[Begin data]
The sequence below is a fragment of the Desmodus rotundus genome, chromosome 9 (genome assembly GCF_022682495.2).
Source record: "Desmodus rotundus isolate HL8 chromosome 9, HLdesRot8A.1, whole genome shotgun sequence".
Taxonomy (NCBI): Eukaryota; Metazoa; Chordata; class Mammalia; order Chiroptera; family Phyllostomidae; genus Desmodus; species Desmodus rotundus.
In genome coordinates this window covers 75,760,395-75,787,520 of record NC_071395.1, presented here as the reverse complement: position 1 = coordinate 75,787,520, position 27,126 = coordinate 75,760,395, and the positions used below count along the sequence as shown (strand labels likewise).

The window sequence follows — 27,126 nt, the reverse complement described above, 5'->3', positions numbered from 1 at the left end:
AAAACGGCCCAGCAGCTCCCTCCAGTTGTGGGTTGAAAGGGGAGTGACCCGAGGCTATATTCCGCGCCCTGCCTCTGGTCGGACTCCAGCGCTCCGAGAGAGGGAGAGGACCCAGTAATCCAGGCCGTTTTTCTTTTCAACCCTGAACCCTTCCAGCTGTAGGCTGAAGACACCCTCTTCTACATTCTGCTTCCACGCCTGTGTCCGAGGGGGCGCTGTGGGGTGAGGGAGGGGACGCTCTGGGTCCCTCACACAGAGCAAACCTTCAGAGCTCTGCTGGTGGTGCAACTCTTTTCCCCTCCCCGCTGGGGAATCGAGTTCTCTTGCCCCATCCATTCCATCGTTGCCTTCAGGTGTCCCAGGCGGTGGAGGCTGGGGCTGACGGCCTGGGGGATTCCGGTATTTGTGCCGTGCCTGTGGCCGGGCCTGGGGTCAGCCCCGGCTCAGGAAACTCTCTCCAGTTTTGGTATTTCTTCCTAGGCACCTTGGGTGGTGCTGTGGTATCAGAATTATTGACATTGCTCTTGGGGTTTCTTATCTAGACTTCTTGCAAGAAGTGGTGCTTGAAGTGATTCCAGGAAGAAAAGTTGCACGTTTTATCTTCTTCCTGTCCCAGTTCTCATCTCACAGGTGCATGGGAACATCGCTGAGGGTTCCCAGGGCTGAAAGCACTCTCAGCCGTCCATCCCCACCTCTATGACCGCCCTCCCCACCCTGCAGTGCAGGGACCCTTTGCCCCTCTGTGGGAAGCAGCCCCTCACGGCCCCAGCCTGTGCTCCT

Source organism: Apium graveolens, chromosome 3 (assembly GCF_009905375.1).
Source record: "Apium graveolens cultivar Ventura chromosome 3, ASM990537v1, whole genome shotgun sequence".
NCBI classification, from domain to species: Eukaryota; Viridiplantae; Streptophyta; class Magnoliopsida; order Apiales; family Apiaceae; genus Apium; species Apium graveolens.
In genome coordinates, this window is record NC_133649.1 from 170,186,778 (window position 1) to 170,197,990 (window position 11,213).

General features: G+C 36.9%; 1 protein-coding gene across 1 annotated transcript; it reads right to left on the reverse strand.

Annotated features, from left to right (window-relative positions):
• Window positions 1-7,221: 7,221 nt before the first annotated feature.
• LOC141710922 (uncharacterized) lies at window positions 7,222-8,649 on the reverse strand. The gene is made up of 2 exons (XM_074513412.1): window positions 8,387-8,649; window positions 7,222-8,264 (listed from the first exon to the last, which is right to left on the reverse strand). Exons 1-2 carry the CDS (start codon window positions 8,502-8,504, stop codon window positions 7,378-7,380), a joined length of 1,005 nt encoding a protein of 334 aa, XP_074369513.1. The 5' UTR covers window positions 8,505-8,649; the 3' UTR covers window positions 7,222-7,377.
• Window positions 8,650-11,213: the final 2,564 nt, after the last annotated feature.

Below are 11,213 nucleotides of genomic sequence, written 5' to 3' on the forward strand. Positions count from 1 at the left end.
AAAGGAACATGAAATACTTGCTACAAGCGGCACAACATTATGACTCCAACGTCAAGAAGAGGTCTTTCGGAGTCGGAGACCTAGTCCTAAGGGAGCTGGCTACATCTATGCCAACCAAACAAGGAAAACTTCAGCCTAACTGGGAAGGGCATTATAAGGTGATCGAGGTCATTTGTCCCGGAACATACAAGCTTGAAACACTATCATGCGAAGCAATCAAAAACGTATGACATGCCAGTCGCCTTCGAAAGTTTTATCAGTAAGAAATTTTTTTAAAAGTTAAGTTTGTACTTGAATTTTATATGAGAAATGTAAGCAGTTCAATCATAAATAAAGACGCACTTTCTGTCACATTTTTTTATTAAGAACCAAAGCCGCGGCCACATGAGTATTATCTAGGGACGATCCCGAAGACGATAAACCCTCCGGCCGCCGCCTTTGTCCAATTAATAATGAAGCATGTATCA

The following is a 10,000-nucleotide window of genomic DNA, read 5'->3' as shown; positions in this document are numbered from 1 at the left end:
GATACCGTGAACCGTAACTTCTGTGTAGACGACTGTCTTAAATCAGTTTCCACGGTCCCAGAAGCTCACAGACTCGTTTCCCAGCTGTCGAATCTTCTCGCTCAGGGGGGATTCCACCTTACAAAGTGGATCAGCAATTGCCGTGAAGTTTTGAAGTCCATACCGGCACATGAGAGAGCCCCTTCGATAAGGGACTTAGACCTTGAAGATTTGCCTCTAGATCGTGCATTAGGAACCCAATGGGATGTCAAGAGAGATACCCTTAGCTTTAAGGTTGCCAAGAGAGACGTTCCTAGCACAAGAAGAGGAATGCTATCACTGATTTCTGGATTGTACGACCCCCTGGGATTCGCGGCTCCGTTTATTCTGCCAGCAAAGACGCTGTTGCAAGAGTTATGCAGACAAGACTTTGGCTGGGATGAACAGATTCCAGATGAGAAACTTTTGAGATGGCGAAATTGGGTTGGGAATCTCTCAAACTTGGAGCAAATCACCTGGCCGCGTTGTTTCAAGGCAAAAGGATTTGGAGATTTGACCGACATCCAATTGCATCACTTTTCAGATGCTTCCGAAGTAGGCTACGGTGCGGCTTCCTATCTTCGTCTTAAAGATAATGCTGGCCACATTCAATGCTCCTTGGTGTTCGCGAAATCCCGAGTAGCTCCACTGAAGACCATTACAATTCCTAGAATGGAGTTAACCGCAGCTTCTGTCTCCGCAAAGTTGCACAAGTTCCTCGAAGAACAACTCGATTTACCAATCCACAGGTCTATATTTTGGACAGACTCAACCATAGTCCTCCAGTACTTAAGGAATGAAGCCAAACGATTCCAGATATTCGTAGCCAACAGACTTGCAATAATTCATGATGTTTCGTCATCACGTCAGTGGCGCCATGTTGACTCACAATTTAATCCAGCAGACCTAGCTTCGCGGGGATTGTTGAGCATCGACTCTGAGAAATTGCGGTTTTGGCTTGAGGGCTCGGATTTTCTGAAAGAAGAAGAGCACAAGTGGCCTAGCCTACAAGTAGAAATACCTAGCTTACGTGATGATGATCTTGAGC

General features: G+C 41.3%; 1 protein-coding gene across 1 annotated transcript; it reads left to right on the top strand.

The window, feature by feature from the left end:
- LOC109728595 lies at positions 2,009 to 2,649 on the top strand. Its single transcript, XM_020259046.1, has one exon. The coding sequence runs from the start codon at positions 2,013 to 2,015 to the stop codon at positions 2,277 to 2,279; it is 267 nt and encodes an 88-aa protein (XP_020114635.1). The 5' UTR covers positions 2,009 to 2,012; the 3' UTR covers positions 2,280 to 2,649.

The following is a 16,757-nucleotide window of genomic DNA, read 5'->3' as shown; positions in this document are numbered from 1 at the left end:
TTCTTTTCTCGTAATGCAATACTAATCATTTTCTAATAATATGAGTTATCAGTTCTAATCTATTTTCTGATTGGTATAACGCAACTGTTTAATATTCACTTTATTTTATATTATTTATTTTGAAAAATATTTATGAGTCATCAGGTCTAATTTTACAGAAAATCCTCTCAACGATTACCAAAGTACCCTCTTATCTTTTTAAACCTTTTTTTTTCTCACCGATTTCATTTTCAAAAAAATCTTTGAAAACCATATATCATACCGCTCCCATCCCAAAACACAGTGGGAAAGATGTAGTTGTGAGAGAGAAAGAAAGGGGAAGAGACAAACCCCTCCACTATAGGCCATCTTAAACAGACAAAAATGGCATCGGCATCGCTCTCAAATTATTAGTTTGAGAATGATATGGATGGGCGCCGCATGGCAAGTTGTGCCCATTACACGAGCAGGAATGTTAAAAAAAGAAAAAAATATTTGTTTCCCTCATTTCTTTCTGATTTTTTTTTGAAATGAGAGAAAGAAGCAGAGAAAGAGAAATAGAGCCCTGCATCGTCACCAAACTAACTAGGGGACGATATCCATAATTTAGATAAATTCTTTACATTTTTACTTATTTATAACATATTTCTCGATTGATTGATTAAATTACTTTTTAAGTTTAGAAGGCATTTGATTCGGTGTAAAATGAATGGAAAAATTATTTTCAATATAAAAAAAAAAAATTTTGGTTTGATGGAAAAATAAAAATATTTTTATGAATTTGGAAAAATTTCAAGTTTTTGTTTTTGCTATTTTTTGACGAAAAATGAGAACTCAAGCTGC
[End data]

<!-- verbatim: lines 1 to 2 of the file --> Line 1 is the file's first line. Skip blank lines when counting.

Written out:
The sequence below is a fragment of the Desmodus rotundus genome, chromosome 9 (genome assembly GCF_022682495.2).
Source record: "Desmodus rotundus isolate HL8 chromosome 9, HLdesRot8A.1, whole genome shotgun sequence".